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September 20, 2011

FCC Rules Limit Use of Super Wi-Fi in Populated Areas

By Ashok Bindra, TMCnet Contributor


Last week, Federal Communications Commission (FCC (News - Alert)) took a critical step forward by announcing the start of the first trial of TV white spaces database. The limited public testing of Spectrum Bridge’s database system is intended to allow the public to access and test the system to ensure that it correctly identifies channels that are available for unlicensed TV band devices, properly registers those facilities entitled to protection, and provides protection to authorized services and registered facilities as specified in the rules.


Commission rules require that unlicensed TV band devices contact an authorized database system to obtain a list of channels that are available for their operation (i.e., channels not occupied by authorized radio services) at their individual locations and must operate only on those channels. The trial of the Spectrum (News - Alert) Bridge database system is scheduled to last for 45 days, ending November 2, 2011. Parties may participate in the trial by accessing Spectrum Bridge’s TV band database test facility here.

While a few years from now many American' laptops, smart phones, and other wireless devices will be able to get online using Super Wi-Fi as a new standard that promises to increase capacity, the bad news is that most people won't be able to use those airwaves to make long-range connections, reports MIT’s (News - Alert) Technology Review. According to MIT Technology Review, a new model for managing America's airwaves was unveiled on Monday as part of a plan by FCC chairman Julius Genachowski (News - Alert) to ease what he calls America's "spectrum crisis." As wireless devices proliferate, Genachowski has repeatedly said, the U.S. needs to free up more spectrum for modern uses, wrote MIT Technology Review.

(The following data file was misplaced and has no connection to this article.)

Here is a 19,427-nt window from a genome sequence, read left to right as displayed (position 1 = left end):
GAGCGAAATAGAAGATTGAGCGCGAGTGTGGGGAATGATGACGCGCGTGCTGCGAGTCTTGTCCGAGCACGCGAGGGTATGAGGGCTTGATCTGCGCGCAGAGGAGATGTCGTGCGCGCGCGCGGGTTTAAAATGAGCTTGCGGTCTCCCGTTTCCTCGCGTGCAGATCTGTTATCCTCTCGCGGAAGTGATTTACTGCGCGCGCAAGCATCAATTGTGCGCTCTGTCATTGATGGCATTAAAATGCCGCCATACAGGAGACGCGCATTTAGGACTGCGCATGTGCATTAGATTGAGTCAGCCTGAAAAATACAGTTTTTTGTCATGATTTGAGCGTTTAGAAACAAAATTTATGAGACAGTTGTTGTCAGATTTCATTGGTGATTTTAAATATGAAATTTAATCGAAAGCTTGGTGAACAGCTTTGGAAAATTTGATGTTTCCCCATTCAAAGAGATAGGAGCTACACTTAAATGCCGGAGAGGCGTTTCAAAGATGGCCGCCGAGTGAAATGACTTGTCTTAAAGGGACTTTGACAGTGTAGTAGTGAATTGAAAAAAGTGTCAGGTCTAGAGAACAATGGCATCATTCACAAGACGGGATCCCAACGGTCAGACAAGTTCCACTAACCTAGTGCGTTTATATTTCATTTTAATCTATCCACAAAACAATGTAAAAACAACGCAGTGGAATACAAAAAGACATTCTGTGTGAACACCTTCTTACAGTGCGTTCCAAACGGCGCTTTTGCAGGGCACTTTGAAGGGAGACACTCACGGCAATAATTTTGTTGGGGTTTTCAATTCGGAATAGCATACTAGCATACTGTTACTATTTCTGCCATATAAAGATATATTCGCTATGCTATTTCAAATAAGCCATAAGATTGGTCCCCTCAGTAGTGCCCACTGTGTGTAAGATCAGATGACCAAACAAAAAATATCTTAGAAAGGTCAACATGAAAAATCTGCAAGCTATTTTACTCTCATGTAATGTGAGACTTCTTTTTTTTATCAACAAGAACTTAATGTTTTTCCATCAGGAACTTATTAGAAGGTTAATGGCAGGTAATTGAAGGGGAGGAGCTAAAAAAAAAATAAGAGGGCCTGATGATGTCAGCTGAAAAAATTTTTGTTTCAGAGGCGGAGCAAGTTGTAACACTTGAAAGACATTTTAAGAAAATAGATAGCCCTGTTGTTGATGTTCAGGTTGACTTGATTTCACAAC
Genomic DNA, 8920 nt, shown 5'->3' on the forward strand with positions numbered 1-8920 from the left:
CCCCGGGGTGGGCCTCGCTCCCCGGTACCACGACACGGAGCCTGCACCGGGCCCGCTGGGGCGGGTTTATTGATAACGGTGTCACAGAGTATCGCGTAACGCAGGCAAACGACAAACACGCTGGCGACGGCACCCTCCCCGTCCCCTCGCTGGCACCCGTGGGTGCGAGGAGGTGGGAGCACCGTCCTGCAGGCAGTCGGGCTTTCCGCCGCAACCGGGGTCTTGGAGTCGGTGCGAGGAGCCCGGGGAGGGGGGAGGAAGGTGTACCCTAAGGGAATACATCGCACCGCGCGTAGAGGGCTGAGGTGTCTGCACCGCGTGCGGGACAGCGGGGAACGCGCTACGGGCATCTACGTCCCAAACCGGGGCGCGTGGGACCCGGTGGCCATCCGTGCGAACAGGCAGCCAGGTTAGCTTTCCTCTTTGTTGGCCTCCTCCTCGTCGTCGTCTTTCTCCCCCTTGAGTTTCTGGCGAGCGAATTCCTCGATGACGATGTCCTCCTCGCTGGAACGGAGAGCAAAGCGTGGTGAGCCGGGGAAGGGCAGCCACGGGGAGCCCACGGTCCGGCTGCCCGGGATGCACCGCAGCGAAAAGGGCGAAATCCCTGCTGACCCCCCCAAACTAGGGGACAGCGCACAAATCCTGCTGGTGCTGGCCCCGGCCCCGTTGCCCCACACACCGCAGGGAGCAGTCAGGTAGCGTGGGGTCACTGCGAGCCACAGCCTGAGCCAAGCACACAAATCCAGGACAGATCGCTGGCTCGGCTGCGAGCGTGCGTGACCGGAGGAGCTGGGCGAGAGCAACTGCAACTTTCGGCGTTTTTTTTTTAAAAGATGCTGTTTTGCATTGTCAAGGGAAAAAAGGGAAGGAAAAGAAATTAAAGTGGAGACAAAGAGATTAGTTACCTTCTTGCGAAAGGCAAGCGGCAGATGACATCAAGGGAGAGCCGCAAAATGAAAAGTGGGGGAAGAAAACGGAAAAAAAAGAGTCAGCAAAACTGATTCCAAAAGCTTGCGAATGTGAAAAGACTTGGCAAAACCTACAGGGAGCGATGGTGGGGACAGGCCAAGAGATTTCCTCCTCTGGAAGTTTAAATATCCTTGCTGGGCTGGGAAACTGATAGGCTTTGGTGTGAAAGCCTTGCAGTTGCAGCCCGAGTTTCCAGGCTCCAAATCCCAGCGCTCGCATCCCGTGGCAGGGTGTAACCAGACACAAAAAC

The super Wi-Fi makes use of the vacant airwaves that lie between existing TV stations' frequencies, which are known as white spaces. However, the Technology Review report indicates that other applications, such as wireless microphones, already have some rights to those frequencies. Hence, it will allow someone who, for example, wants to use a wireless microphone for a musical in Reno, Nevada, to register where he needs to use those airwaves, wrote Technology Review reporter Scott Woolley. “New Super Wi-Fi devices can access that database and make sure not to send out interfering signals. If he doesn't register, he can't be assured of having that spectrum free,” Woolley wrote.

According to Jeff Schmidt, the director of engineering at Spectrum Bridge (News - Alert), which is overseeing the first white-space database, “Right now large parts of the spectrum go to waste because the license holder who controls them has no incentive to let other people use them, even when it doesn't need them. The old system was that [a company] got a chunk of spectrum and used it for its network." He added, "White spaces allow a bunch of dissimilar users to share spectrum efficiently."

The problem, as the database shows, is that the places where spectrum is in the shortest supply—cities where lots of people must share the same airwaves—are also the places with the most TV channels and thus the least available white space,” wrote Woolley.

Under government rules designed to protect local TV stations from harmful interference, high-power Super Wi-Fi signals (up to 4 watts), which can travel for miles, must give TV channels a wide berth, reports Woolley. However, unlike high power signals, low-power super Wi-Fi signals with <40 mW power face fewer restrictions, per Technology Review’s description.

The result is that bigger cities where Most Americans live, zero or one channel will be available for long-range use, even though some 48 potential channels are available for long-range Super Wi-Fi. In rural areas, the longer-range systems could prove a boon, but most of the spectrum will still be off-limits, Technology Review wrote.

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Ashok Bindra is a veteran writer and editor with more than 25 years of editorial experience covering RF/wireless technologies, semiconductors and power electronics. To read more of his articles, please visit his columnist page.

Edited by Rich Steeves


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